Let f be a real-valued function with f(x) = x + 5 for every real number x. Let’s consider the values of f(x) when the values of x are around 2, but x ≠ 2. ( See Table 1 below.)

**Table 1**

**Values of f(x) around x = 2**

Table 1 shows that as x approaches 2, the value of f(x) approaches to a certain value. Our intuition may estimate that f(x) approaches 7. In other words, if x approaches 2 then f(x) approaches 7. Also, we can say that when x is near but different from 2, f(x) is near 7. This relationship may be written as .

Note that **in this case** f(2) = 2 + 5 = 7 and . If so, how do they differ? What is the difference between, for instance, f(a) and ? In the previous example , the difference may be slight. It may be more noticeable in the next example, when we consider . The values of g(x) around x = 2 (but x ≠ 2) are presented in the table below.

**Table 2**

**Values of g(x) around x = 2**

As Table 2 shows, when x approaches 2, g(x) approaches a certain value, that is 5. This relationship may be rewritten as . How about g(2)? If we substitute x = 2 into g(x) we get , whose value is **not defined!** In this example, the difference between and g(2) is more significant. As a matter of fact, the difference between the two is very substantial, considering that f(a) is the result of evaluating the value of f(x) **exactly at x = 2** while evaluates the value of f(x). ) in the condition that **x ≠ 2**, although the value of x is “not far” from 2.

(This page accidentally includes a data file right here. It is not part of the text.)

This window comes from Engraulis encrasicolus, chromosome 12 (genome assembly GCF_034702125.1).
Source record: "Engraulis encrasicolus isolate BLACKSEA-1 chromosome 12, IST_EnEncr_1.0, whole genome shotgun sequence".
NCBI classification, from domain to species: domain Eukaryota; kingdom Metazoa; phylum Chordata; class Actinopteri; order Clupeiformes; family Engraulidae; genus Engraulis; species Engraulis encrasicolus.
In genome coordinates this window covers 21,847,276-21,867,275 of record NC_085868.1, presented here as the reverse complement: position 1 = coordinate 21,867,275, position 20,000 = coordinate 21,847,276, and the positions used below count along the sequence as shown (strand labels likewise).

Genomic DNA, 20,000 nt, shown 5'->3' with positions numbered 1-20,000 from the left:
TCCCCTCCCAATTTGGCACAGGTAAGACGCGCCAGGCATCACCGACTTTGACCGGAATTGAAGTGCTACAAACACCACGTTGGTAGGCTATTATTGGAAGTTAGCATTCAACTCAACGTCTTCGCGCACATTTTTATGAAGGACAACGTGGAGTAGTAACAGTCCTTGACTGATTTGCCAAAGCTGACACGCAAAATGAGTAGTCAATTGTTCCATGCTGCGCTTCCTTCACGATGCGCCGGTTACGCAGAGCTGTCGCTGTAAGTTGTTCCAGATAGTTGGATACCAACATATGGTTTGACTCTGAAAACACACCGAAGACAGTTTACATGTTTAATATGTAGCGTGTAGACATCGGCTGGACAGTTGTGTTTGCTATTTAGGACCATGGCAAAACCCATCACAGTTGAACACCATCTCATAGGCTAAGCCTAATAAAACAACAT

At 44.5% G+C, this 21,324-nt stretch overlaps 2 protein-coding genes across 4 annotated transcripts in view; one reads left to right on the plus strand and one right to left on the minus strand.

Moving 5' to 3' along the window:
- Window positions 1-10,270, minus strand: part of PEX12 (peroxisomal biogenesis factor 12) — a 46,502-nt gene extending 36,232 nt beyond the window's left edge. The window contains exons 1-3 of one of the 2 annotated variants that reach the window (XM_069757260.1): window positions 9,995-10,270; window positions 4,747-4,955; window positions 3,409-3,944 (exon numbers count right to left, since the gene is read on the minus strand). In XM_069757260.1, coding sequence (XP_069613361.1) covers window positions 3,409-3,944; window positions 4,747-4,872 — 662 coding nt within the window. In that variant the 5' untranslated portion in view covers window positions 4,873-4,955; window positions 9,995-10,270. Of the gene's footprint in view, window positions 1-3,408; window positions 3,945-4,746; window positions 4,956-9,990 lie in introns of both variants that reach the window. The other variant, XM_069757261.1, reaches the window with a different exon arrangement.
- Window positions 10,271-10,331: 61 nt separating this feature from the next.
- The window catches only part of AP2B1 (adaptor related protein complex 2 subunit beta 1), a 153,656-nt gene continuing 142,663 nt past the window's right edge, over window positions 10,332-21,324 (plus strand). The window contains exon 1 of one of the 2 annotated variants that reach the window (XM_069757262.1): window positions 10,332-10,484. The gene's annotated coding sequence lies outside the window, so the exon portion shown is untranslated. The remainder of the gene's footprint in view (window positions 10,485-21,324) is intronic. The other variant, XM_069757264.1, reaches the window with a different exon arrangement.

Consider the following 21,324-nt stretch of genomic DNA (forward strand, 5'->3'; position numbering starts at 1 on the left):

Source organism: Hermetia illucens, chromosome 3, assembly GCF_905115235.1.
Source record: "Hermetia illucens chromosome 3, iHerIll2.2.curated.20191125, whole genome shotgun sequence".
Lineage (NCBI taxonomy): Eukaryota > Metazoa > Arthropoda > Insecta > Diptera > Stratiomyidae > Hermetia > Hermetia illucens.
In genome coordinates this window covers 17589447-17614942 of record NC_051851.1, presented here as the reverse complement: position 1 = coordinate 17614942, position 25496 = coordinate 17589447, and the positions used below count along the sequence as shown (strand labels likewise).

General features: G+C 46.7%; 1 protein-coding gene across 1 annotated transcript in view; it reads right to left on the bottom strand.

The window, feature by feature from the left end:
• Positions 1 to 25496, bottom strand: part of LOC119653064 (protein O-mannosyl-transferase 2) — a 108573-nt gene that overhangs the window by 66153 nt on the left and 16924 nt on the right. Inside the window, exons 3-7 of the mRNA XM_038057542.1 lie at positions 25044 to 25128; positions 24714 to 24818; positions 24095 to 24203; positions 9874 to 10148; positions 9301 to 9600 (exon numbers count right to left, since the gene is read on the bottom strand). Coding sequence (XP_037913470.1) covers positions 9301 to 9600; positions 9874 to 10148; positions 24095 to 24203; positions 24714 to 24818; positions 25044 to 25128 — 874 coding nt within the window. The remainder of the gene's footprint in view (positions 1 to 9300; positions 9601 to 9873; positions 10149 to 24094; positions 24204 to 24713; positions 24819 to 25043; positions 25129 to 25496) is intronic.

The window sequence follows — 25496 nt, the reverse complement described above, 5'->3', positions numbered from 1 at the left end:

**Existence of The Limit**

In the second example, the value of g(2) is undefined. Stated another way, it has no value. Now, is it possible that the limit of a function has no value? This question is about the existence of the limit. As the next example will show, this may happen.

Let h be a real-valued function, defined for every real number x, with

The values of h(x) around x = 2 (but x ≠ 2) are presented in the table below.

**Table 3**

**Values of h(x) around x = 2**

Table 3 represents the following. If x is close to 2 but x < 2, the value of h(x) is close to, or around, 3. If x is close to 2 but x > 2, the value of h(x) is around -1. So, the value approached by h(x) depends on the direction from which 2 is approached. In this case, we say that does not exist. More specifically, we can state the following.

…………………… (1)

…………………… (2)

The forms (1) and (2) above are called one-sided limits. Furthermore, (1) and (2) are called the left-hand limit and right-hand limit, respectively.

In general, **the limit of f(x) as x approaches a exists if and only if the value of the left-hand limit equals the value of the right-hand limit**, that is:

there is